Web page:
Happy New Year everyone. Sorry it’s taken me a little while to get blogging this year – my new years’ resolution is to write shorter blogs!
Recently knighted Defra chief scientist Professor Sir Bob Watson speaks a lot of sense about a lot of things.
At the Oxford Farming Conference he has sensibly pointed out to the industry that reducing waste in agriculture (and food consumption) is as important as increasing productivity. Here’s how it was written up in Farmers Weekly:
Tackle food waste to ease production pressures
The pressure on the world’s farmers to produce more food could be slashed dramatically if the issue of food waste was properly tackled.
Professor Sir Bob Watson, the government’s chief scientific advisor, said while population increases meant food demand would double in the next 50 years, production did not have to double.
Speaking to delegates at the Oxford Farming Conference on Wednesday (4 January), Sir Bob said production would only need to be increased by 30-60% if waste was reduced.
“Around 80% of food in developing countries is wasted before it gets to market,” he said.
“In the UK, most is wasted in food retail and in the home. If we can address this issue we could go a long way in securing food supplies.”
In addition to food waste, research and development also needed to be addressed if the world was to be properly fed.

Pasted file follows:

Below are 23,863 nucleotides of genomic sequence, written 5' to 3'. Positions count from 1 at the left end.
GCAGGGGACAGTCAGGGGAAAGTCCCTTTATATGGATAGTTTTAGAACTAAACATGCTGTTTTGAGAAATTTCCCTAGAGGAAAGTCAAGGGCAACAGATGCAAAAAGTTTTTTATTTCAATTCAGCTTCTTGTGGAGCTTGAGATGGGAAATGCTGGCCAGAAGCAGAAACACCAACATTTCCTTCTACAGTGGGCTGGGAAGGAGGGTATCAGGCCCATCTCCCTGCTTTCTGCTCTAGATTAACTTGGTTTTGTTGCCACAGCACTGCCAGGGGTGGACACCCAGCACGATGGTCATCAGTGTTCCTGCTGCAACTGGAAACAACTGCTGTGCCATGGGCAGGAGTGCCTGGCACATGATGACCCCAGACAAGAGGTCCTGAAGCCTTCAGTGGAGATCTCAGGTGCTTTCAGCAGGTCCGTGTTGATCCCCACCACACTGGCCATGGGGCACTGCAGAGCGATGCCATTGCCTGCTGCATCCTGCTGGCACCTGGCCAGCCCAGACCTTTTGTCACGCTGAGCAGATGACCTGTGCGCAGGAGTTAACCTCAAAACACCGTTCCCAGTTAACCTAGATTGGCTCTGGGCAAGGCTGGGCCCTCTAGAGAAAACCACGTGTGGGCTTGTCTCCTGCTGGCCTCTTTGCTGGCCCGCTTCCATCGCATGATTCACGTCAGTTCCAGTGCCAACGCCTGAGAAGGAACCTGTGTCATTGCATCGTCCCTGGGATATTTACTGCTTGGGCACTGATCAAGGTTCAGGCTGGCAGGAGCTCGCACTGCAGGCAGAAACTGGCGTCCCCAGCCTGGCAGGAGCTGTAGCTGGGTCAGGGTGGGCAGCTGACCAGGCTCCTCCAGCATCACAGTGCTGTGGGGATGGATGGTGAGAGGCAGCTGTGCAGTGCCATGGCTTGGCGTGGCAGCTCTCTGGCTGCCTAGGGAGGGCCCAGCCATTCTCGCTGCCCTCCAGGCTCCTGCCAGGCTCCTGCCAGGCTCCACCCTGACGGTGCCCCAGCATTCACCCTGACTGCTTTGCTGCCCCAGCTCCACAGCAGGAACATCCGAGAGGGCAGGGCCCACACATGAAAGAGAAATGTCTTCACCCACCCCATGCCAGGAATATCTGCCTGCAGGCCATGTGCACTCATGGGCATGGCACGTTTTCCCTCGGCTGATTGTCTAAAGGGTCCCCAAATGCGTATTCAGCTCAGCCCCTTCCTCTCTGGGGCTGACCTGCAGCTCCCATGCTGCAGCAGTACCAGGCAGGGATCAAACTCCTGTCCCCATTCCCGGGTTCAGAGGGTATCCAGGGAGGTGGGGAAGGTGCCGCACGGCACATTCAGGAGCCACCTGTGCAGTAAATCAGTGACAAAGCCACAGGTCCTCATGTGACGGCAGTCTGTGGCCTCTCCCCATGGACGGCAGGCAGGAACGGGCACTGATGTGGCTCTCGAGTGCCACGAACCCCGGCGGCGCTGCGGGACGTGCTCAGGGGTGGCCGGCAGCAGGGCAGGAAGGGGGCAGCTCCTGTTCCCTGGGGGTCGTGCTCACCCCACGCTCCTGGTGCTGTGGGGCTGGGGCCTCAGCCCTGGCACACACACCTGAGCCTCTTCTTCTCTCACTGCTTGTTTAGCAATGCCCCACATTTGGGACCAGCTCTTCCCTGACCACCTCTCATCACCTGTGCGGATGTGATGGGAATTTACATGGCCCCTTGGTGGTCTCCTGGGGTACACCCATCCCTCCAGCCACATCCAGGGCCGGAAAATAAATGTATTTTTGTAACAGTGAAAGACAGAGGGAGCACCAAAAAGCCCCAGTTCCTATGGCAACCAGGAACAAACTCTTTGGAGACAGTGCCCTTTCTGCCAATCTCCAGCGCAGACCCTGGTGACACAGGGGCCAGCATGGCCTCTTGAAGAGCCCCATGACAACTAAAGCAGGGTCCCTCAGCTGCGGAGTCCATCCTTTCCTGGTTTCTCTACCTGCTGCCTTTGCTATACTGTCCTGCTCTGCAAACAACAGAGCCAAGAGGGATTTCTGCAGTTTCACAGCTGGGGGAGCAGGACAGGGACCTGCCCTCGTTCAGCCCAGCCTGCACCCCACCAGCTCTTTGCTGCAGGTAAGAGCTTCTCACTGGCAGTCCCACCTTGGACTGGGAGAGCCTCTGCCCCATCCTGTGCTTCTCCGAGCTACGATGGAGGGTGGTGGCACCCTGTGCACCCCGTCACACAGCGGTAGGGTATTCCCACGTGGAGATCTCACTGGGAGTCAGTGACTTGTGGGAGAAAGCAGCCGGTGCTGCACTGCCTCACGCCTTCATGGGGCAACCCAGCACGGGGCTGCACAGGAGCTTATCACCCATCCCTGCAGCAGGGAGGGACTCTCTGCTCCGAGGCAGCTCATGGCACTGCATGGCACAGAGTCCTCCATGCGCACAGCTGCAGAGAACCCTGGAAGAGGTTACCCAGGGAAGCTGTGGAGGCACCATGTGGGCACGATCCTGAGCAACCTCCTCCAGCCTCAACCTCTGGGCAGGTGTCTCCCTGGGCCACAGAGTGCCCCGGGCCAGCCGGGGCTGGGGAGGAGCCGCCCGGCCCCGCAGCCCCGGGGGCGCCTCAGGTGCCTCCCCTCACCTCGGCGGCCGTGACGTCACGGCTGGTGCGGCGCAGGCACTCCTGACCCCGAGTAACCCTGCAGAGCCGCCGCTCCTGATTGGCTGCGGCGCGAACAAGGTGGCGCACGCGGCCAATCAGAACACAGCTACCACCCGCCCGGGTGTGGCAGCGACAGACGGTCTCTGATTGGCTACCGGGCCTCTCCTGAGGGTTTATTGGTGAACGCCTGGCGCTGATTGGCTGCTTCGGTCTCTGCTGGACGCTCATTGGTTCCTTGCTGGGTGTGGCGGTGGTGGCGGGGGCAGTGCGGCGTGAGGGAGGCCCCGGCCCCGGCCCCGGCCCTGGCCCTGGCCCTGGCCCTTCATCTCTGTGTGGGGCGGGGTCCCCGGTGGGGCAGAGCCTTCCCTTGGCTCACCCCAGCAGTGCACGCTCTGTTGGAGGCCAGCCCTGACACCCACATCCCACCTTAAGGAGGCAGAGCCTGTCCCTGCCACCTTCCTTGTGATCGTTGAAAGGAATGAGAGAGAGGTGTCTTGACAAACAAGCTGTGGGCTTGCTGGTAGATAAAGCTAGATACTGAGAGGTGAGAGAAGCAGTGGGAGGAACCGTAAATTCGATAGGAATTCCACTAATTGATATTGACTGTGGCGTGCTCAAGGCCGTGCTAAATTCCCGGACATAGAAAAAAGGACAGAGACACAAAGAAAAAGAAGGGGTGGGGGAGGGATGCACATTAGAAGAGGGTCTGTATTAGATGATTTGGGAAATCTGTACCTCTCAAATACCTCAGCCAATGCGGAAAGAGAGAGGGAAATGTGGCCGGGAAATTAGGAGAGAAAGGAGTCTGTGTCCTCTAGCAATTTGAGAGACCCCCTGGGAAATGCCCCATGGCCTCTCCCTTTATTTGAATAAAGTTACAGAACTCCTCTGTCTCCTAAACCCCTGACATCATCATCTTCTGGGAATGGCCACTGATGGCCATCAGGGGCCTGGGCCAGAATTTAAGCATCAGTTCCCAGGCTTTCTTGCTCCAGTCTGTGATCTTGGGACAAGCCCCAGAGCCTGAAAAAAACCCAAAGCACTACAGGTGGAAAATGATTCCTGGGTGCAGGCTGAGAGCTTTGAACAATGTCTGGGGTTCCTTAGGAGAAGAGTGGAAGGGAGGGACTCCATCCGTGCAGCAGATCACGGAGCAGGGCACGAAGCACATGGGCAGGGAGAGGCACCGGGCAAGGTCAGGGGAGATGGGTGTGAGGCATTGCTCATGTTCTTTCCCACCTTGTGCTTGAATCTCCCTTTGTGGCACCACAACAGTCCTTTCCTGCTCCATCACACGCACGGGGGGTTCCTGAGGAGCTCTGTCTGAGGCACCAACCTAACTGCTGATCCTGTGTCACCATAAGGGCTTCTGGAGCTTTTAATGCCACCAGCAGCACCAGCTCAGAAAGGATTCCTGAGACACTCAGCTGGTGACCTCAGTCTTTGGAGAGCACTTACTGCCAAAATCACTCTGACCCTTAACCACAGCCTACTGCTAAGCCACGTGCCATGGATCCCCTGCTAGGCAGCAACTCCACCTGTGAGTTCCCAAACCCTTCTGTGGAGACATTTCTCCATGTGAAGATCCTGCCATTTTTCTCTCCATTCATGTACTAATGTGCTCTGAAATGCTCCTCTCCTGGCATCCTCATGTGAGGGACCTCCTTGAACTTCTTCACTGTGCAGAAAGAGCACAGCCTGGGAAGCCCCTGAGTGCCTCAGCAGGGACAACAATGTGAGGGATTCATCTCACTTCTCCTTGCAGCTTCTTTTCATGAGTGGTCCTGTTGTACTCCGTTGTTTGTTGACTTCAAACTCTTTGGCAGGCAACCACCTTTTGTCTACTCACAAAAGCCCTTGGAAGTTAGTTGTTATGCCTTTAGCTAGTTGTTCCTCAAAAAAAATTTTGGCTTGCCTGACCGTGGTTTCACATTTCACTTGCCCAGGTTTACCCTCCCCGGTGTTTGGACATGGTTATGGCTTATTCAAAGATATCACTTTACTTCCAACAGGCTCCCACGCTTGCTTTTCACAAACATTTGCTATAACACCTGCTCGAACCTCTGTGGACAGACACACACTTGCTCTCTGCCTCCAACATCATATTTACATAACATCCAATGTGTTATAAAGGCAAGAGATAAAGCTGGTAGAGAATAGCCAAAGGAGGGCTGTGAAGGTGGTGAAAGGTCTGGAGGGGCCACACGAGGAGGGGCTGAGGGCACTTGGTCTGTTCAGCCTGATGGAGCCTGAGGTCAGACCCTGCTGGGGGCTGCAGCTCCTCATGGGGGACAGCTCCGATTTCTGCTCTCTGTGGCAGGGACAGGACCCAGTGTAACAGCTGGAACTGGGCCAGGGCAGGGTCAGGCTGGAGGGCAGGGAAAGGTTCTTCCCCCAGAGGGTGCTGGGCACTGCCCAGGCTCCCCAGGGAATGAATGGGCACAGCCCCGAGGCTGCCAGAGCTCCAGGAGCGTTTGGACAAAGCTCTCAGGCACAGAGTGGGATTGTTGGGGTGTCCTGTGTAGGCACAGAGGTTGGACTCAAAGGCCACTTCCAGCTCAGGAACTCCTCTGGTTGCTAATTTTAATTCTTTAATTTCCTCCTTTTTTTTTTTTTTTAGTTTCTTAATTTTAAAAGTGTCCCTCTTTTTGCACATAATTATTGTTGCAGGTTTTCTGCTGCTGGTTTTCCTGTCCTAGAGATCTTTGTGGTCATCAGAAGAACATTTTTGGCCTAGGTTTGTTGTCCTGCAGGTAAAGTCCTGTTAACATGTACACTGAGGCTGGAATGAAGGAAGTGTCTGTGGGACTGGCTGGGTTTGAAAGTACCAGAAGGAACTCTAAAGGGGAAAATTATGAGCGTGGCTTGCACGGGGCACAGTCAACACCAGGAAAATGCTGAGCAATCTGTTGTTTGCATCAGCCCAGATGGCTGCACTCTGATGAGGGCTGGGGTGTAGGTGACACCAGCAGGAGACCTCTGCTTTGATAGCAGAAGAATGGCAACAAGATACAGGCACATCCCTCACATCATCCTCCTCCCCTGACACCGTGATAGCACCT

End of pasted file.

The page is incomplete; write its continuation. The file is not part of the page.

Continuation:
“We can currently feed the world without any further advancement in science and technology, but climate change is a major threat on all major crops,” he said.
“Science will be critical in meeting the challenge of climate change, biodiversity loss and increased air pollution.”
Professor Watson said science had to produce crops which could cope with increased temperatures, salinization and increased food safety.
“I keep hearing there will be drought resistant crops – we need to see potential of these things realised,” he said.
“Business as usual wouldn’t work in terms of research and development. We need to make sure that we get rural development right in developing countries and that science and technology penetrates the market.”
With a limited amount of land available to farmers, the government had to think carefully about land use and how farmers were supported for taking care of it, Professor Watson added.
“The natural world is important to use but we undervalue the importance of ecosystem services – we don’t have a market mechanism for things like water quality.
“We need to take into account monetary and non-monetary value of ecosystem services. CAP has to ensure we have that payment.”